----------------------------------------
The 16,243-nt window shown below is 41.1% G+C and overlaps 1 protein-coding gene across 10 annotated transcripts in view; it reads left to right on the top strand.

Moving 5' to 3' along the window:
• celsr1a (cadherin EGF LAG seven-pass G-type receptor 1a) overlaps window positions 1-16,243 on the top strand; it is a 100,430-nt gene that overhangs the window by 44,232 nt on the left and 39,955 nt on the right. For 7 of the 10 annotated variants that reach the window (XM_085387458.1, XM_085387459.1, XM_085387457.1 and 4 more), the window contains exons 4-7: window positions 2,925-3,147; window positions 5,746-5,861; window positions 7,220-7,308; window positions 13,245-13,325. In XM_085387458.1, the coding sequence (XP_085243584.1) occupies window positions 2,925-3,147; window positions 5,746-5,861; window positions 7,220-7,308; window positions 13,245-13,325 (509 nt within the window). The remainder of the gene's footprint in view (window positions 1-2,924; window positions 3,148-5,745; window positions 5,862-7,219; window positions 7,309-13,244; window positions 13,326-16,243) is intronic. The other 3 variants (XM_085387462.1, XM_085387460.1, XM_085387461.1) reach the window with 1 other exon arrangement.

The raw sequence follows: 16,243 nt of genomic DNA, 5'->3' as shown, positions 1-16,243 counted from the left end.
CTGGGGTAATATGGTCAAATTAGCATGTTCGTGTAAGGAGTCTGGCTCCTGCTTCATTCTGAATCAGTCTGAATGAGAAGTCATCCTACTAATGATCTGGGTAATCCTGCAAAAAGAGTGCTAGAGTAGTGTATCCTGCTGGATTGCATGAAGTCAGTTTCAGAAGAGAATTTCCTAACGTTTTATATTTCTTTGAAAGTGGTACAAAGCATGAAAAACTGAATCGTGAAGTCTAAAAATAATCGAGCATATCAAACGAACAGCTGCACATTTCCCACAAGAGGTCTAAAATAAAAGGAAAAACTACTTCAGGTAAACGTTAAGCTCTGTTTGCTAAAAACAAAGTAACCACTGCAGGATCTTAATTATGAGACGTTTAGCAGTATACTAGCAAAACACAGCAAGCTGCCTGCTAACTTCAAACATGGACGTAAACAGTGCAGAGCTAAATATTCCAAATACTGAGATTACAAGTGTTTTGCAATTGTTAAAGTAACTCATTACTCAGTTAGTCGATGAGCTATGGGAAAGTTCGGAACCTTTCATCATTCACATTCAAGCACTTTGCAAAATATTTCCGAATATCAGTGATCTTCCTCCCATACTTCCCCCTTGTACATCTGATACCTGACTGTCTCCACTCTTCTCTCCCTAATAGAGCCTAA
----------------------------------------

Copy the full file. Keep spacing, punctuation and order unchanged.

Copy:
The 16,243-nt window shown below is 41.1% G+C and overlaps 1 protein-coding gene across 10 annotated transcripts in view; it reads left to right on the top strand.

Moving 5' to 3' along the window:
• celsr1a (cadherin EGF LAG seven-pass G-type receptor 1a) overlaps window positions 1-16,243 on the top strand; it is a 100,430-nt gene that overhangs the window by 44,232 nt on the left and 39,955 nt on the right. For 7 of the 10 annotated variants that reach the window (XM_085387458.1, XM_085387459.1, XM_085387457.1 and 4 more), the window contains exons 4-7: window positions 2,925-3,147; window positions 5,746-5,861; window positions 7,220-7,308; window positions 13,245-13,325. In XM_085387458.1, the coding sequence (XP_085243584.1) occupies window positions 2,925-3,147; window positions 5,746-5,861; window positions 7,220-7,308; window positions 13,245-13,325 (509 nt within the window). The remainder of the gene's footprint in view (window positions 1-2,924; window positions 3,148-5,745; window positions 5,862-7,219; window positions 7,309-13,244; window positions 13,326-16,243) is intronic. The other 3 variants (XM_085387462.1, XM_085387460.1, XM_085387461.1) reach the window with 1 other exon arrangement.

The raw sequence follows: 16,243 nt of genomic DNA, 5'->3' as shown, positions 1-16,243 counted from the left end.
CTGGGGTAATATGGTCAAATTAGCATGTTCGTGTAAGGAGTCTGGCTCCTGCTTCATTCTGAATCAGTCTGAATGAGAAGTCATCCTACTAATGATCTGGGTAATCCTGCAAAAAGAGTGCTAGAGTAGTGTATCCTGCTGGATTGCATGAAGTCAGTTTCAGAAGAGAATTTCCTAACGTTTTATATTTCTTTGAAAGTGGTACAAAGCATGAAAAACTGAATCGTGAAGTCTAAAAATAATCGAGCATATCAAACGAACAGCTGCACATTTCCCACAAGAGGTCTAAAATAAAAGGAAAAACTACTTCAGGTAAACGTTAAGCTCTGTTTGCTAAAAACAAAGTAACCACTGCAGGATCTTAATTATGAGACGTTTAGCAGTATACTAGCAAAACACAGCAAGCTGCCTGCTAACTTCAAACATGGACGTAAACAGTGCAGAGCTAAATATTCCAAATACTGAGATTACAAGTGTTTTGCAATTGTTAAAGTAACTCATTACTCAGTTAGTCGATGAGCTATGGGAAAGTTCGGAACCTTTCATCATTCACATTCAAGCACTTTGCAAAATATTTCCGAATATCAGTGATCTTCCTCCCATACTTCCCCCTTGTACATCTGATACCTGACTGTCTCCACTCTTCTCTCCCTAATAGAGCCTAA